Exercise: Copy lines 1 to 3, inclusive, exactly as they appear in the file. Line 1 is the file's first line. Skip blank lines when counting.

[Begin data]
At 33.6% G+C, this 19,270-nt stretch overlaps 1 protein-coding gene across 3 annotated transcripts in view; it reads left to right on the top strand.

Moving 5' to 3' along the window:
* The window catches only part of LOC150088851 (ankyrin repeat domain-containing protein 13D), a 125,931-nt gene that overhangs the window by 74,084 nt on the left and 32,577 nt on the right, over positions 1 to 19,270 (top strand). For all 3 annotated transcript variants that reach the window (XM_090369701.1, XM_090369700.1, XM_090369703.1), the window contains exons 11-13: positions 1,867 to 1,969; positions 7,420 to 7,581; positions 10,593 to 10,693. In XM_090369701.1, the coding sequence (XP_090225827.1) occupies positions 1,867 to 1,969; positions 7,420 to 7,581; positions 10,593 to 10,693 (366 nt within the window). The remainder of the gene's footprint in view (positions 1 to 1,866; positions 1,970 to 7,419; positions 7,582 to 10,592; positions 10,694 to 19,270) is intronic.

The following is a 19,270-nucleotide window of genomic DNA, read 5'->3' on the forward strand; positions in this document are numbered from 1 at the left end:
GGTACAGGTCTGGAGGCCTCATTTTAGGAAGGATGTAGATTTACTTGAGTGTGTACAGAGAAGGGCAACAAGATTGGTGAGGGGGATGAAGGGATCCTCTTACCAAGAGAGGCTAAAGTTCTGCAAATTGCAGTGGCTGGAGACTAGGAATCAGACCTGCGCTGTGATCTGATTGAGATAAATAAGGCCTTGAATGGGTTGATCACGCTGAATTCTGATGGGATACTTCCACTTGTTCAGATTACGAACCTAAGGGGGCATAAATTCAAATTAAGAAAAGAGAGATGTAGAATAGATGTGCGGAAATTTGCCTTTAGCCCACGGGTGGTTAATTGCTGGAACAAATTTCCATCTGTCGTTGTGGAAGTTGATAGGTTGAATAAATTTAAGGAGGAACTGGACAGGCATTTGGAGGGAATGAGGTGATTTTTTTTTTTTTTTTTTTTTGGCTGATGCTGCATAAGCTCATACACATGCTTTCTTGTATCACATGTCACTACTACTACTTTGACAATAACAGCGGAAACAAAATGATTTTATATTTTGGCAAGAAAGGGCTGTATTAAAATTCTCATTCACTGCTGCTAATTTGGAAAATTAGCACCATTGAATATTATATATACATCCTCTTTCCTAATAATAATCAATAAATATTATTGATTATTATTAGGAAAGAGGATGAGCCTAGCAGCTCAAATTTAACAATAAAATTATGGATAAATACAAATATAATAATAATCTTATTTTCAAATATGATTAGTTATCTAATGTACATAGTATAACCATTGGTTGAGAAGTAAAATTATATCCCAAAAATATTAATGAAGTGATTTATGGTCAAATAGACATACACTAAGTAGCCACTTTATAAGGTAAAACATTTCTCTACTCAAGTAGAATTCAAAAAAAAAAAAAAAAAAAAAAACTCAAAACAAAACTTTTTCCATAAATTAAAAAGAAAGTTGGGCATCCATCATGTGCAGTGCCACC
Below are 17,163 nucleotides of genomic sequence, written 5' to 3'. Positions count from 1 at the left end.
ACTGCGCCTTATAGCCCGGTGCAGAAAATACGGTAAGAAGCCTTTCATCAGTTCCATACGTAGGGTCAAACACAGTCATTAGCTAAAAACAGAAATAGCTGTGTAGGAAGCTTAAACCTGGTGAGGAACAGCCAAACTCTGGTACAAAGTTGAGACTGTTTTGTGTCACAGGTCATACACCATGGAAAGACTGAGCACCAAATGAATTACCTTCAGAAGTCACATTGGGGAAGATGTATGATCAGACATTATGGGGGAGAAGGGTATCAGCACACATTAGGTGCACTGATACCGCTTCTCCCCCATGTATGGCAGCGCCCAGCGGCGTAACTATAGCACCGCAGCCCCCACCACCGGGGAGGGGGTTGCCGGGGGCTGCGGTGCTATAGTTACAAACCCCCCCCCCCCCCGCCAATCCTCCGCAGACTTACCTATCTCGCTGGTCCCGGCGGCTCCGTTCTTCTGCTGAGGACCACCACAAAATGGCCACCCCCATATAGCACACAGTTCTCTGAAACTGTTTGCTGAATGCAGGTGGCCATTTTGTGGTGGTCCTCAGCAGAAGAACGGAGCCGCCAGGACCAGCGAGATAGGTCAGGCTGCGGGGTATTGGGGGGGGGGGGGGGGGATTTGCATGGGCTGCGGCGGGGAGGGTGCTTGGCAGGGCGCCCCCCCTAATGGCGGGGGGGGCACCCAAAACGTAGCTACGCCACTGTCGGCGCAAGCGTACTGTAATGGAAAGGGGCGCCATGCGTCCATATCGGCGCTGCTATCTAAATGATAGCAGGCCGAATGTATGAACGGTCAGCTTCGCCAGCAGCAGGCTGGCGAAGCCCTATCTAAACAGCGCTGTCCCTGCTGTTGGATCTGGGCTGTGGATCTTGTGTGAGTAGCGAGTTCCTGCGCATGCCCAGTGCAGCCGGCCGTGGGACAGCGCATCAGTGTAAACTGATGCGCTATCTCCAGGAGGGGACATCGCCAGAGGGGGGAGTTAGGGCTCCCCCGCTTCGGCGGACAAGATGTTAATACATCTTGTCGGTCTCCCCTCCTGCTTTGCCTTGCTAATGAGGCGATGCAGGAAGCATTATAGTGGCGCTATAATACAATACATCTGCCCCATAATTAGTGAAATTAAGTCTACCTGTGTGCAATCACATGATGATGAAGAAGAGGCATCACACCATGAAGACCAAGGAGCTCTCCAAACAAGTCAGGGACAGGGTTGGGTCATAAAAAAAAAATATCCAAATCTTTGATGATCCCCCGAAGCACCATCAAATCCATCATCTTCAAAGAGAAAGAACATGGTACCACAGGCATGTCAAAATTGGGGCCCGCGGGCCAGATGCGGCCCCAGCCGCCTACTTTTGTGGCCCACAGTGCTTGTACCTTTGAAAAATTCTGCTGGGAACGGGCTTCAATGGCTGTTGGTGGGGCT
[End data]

At 33.6% G+C, this 19,270-nt stretch overlaps 1 protein-coding gene across 3 annotated transcripts in view; it reads left to right on the top strand.

Moving 5' to 3' along the window:
* The window catches only part of LOC150088851 (ankyrin repeat domain-containing protein 13D), a 125,931-nt gene that overhangs the window by 74,084 nt on the left and 32,577 nt on the right, over positions 1 to 19,270 (top strand). For all 3 annotated transcript variants that reach the window (XM_090369701.1, XM_090369700.1, XM_090369703.1), the window contains exons 11-13: positions 1,867 to 1,969; positions 7,420 to 7,581; positions 10,593 to 10,693. In XM_090369701.1, the coding sequence (XP_090225827.1) occupies positions 1,867 to 1,969; positions 7,420 to 7,581; positions 10,593 to 10,693 (366 nt within the window). The remainder of the gene's footprint in view (positions 1 to 1,866; positions 1,970 to 7,419; positions 7,582 to 10,592; positions 10,694 to 19,270) is intronic.